We began looking in Bluff Park, although I was sure we couldn't afford anything there. For those who don't know, Bluff Park is one of the oldest neighborhoods in Birmingham. It sits high on a bluff (duh) and has a lot of natural beauty. Some of the homes built at or before the turn of the century (that would be the turn of the 20th century) still stand, but mostly it's a neighborhood of post-WWII ranch homes. We found one home on a quiet street with a huge backyard, but with a bewildering floor plan. The kitchen was oddly shaped, and not at all built for a cook. My mother-in-law Doris, who has a real estate license, was with us on this particular trip, and she pointed across the street. "What about that house?"

"That house" was a gray house with a pagoda-style roof bordered with masses of flowering bushes. It was early spring, and everything in the yard was in bloom in shades of pink, white and blue. Butterflies fluttered amongst the blooms, and I swooned a little. It was all so very picturesque. "Let's go see it," I said, trying to keep the excitement out of my voice.

The home was owned by a sweet little old lady who was moving in with one of her sons due to failing health. There was a piano with a vase of flowers on it in the living room, lace curtains on every window and a aura of long-faded romance. I was smitten. The lady's son showed us around the place, opened all the closet doors (eight closets in all!), pointed out things they had changed in the decades since their mother and late father had bought the house, and walked us down to the creek that ran behind the house. We chatted for a while and said we'd be in touch.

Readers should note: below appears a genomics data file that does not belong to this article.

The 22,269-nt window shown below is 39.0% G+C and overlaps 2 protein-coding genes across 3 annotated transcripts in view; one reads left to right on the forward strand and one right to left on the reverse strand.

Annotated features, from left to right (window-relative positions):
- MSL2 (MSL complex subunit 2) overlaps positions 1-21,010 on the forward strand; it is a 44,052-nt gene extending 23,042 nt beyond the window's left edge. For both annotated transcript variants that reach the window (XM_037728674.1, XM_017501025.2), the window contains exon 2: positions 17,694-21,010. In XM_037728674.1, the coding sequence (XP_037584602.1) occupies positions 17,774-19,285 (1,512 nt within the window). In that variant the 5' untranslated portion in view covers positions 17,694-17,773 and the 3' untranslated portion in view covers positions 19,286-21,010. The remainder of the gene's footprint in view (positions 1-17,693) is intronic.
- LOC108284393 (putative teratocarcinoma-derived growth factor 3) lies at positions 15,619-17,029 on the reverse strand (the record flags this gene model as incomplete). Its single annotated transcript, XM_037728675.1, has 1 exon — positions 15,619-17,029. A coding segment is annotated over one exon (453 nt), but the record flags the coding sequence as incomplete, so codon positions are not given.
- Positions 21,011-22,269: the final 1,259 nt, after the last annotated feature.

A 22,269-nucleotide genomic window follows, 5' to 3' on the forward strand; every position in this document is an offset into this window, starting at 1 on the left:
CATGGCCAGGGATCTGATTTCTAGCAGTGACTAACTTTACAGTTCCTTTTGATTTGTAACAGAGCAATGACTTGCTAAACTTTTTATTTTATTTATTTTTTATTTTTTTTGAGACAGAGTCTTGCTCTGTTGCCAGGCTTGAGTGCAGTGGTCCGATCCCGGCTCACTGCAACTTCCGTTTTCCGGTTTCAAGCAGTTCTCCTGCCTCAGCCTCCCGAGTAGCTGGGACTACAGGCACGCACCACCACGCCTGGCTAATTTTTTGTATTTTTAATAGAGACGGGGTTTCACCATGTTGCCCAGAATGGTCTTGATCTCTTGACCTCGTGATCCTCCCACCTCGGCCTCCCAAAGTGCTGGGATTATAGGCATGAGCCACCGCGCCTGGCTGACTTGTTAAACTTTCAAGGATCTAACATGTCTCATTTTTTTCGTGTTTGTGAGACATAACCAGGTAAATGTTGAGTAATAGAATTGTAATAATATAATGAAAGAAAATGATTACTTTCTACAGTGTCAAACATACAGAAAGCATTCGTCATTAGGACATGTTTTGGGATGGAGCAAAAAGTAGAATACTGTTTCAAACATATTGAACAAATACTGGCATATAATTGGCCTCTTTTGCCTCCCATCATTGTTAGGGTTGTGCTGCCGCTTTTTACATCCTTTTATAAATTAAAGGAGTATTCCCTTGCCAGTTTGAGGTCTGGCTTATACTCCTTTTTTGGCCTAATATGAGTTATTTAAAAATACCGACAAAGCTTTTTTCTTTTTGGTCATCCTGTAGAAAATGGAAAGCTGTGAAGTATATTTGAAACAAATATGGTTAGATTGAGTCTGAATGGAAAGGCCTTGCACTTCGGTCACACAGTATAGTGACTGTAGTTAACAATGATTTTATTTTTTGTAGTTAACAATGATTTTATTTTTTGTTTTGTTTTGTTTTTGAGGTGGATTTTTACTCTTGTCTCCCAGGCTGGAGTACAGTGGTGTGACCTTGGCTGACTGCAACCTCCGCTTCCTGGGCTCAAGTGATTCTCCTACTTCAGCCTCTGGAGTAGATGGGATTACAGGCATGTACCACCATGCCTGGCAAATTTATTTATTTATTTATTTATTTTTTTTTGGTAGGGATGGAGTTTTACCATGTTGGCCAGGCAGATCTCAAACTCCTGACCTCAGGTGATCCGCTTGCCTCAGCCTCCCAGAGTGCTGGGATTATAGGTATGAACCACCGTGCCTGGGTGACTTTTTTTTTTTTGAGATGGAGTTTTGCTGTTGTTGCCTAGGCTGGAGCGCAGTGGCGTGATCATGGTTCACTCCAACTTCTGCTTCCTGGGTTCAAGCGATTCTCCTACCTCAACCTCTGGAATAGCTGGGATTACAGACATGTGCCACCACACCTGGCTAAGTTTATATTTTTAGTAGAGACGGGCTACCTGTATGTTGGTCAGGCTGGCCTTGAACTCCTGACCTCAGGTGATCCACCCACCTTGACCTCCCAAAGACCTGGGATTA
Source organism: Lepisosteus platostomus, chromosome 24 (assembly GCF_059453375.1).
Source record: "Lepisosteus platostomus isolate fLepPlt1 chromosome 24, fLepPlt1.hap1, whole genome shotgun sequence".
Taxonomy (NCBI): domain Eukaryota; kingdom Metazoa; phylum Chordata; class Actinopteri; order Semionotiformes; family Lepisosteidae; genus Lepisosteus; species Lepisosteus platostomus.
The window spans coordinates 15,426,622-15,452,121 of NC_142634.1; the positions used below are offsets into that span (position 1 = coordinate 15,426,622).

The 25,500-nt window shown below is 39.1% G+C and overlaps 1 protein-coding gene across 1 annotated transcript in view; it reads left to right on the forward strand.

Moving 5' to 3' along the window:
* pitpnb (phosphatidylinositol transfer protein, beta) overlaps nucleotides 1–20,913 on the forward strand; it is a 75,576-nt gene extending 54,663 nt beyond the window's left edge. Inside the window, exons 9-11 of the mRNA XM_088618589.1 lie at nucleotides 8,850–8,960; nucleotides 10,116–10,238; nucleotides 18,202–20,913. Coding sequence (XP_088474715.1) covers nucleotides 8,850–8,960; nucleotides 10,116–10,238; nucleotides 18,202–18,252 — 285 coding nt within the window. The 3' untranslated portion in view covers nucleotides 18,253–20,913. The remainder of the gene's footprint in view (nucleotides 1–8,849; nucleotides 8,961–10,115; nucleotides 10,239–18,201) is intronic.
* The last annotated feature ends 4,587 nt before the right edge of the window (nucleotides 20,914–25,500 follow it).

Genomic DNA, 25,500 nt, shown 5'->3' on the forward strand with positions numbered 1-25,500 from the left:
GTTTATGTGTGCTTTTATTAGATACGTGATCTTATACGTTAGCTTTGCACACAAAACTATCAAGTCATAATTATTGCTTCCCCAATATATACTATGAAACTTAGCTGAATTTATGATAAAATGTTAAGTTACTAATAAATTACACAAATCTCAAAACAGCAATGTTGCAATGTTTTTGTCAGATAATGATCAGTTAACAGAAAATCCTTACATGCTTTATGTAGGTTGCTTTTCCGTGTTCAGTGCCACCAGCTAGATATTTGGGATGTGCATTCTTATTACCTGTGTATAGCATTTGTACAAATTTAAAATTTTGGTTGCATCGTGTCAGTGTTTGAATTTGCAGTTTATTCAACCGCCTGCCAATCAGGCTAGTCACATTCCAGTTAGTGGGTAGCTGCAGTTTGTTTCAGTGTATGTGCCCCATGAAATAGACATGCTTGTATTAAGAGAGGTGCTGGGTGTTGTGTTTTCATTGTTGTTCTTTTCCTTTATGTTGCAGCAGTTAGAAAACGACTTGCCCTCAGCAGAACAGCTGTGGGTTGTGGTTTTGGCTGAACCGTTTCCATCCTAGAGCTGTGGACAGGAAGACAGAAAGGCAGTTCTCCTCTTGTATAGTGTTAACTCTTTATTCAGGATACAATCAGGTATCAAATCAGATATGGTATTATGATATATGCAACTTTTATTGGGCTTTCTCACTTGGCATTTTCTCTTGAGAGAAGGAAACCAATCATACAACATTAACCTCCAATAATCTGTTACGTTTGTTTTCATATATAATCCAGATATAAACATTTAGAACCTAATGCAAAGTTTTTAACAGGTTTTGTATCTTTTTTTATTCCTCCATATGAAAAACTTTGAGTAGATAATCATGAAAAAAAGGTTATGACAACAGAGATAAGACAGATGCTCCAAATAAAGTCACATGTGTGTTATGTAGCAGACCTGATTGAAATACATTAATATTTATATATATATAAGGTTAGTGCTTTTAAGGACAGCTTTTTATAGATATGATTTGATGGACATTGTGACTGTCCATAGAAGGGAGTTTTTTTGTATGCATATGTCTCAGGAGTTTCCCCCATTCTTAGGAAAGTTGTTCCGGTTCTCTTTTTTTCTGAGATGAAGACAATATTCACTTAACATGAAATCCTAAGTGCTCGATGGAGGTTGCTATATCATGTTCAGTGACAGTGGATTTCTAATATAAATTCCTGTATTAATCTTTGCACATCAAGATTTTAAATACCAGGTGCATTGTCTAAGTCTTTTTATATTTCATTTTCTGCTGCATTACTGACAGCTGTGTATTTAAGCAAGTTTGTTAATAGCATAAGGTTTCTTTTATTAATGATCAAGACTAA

Once we got in the car, I wouldn't shut up. "I. Must. Have. That. House." I didn't even want to look at anything else. I knew this was it. I felt like the house was whispering to me that I belonged there. Royal was a little bemused, as he had not heard any house whispering. "If it makes you happy," was all he said. I was convinced I would indeed never be happy again if we did not purchase this house immediately.

So buy it we did. Doris talked the sellers into a much lower price, and we signed on the dotted line. A month later, it was ours.

Then the trouble began. First, we bought a 36-cubic foot fridge. It was so beautiful and shiny on the showroom floor. But it wouldn't go through any of the doors of our new house. After hours of sweating, swearing and crying, and after removing the doors of the fridge, laying it on a blanket and sliding it up the stairs, we finally got it in the house. Next we started removing the things we hated, like the old plywood paneling and wallpaper in three rooms. I had budgeted two days for this. Three weeks later we finished the wallpaper. The walls were damaged, and so was my love for the house. Everywhere we turned we found something that needed to be fixed. Rotten wood around the windows. Leaky pipes. Eletrical outlets that were wired backward. An air conditioner that stopped working the day it hit 105 degrees in Birmingham. A roof that had been put on incorrectly. (And yes, we did get a home inspection before we bought the house.) And on and on and on. It still hasn't stopped. Sometimes when Royal and I start listing all the things that need to be fixed in the house we both get depressed and drop the subject for a while.